Apart from Ikirumugabo, other youth have also chosen agriculture, and they succeeded. Pascal Murindwa, 39, started growing red pepper in 2019 on six hectares of land located on Lake Kidogo in Rilima sector, Bugesera district.
Being a farmer is a total accident for Murindwa. He was sent to study agriculture in secondary school but diverted to Law at university. He later on became a civil servant serving as a Kimaranzara cell Executive Secretary from 2006-2011.
“I didn’t like agriculture, but only took the course because the area where I was admitted to was insecure. Luckily I emerged as best of my class in agronomy,” Murindwa says.
Little did Murindwa know that after quitting his job in 2012, his earlier skills would kick in to change his life.
With an opportunity of family land, he started by investing Rwf2.5million in growing red pepper on two hectors where he harvested 6 tons and sold at Rwf1300 to earn Rwf3million.
He later sought a Rwf15million loan through a Price project grant and a BDF guarantee to expand on the project coverage by renting more land for the following three years.
If grown on suitable land with access to water, Red pepper takes about three months to mature and harvest.
In this season’s harvest period that starts July taking 45 days, he expects to make Rwf8million from 5 tons.
“Red pepper is more productive on the second harvest which will be in January, but if you combine with the October harvest, I expect to make between Rwf15 to Rwf20million in profits,” he said.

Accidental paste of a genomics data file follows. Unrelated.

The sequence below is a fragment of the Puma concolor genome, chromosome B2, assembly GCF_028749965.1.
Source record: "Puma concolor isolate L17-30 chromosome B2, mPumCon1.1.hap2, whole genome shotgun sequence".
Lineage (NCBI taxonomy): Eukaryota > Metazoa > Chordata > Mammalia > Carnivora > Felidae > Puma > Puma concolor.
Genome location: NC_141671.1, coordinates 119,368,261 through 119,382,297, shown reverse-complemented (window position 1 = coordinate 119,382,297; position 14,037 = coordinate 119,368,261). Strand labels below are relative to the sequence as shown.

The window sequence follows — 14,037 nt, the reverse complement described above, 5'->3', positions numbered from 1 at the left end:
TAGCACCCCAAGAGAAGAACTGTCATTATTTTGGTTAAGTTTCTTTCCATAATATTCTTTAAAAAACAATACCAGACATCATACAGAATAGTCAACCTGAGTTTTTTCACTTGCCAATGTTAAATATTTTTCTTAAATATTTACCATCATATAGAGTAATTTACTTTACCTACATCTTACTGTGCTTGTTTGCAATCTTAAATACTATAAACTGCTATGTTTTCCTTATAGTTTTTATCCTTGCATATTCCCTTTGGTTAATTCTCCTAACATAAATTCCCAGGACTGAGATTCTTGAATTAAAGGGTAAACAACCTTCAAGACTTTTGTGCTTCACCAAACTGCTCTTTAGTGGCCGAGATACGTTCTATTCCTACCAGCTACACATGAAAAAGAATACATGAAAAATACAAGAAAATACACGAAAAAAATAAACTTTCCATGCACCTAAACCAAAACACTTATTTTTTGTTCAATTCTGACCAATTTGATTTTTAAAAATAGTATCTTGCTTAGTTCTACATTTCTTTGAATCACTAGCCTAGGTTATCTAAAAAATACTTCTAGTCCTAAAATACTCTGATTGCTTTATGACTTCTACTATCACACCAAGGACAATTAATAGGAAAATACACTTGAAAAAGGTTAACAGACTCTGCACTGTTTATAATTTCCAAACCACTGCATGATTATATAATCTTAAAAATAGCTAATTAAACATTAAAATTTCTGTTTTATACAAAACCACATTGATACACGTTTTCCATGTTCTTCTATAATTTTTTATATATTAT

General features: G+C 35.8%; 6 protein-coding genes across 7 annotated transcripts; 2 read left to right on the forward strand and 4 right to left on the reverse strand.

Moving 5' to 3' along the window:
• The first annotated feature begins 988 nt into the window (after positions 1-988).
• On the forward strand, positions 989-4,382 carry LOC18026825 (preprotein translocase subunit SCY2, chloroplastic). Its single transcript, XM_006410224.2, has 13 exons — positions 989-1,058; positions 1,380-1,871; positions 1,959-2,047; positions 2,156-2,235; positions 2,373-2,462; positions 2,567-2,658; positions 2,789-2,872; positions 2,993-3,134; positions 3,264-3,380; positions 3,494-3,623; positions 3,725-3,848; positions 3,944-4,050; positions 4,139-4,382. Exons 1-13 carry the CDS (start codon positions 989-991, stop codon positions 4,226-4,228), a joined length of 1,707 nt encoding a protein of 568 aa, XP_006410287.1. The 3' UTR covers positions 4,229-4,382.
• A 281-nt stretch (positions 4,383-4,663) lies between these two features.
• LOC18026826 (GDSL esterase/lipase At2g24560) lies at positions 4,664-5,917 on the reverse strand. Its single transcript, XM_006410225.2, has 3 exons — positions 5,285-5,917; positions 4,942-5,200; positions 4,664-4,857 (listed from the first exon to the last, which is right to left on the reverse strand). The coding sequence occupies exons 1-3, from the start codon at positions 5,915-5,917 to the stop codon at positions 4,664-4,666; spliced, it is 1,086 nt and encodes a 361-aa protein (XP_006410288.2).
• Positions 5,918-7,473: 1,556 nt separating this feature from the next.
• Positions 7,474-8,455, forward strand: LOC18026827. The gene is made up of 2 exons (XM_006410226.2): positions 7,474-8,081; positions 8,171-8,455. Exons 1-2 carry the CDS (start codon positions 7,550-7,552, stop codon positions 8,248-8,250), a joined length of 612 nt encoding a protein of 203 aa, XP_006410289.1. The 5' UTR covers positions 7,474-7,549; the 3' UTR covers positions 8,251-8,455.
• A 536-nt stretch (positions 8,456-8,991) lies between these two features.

With this income, Murindwa supplies markets in India selling each kilo at $1.4 (Rwf1,400) and getting free seeds from buyers (Grift India) and with this he says that he cannot seek a government job.
“Many ask me to work for them permanently as a lawyer, but I turn them down because this is the most relaxing job, where you do a temporary side job, return to monitor farm progress and earn big,” Murindwa said.
Murindwa, who is married with four children, advises young Rwandans to enter the pepper farming by using available opportunities especially idle land alongside water bodies but also invest in understanding the crop market before starting to farm.
Daring in Agriculture was also Pelagie Kabano, 40, who started as an onion farmer but ended as a successful red pepper farmer.
She got a deal to supply red pepper in India, and quickly invested Rwf5million in a 2 hectares farm along Lake Kidogo and continued doing other businesses leaving her farm to an agronomist.
Within the first harvest, she only earned Rwf2, 075, 000 thus making a loss of Rwf2, 925,000.
“I didn’t give up but learnt a big lesson. To never abandon a project to someone else or give it less time,” Kabano said.
She tried again by expanding the project, and thus applied for government funding through Price project getting a grant and loan of Rwf17million which she used to expand on land to 8ha.
Kabano resumed planting in January and expects to harvest this July between 15 to 18tons for export to India at $1.2 (Rwf1200) per kilogram but like Murindwa, she says the pepper market is too big that they cannot meet the demand.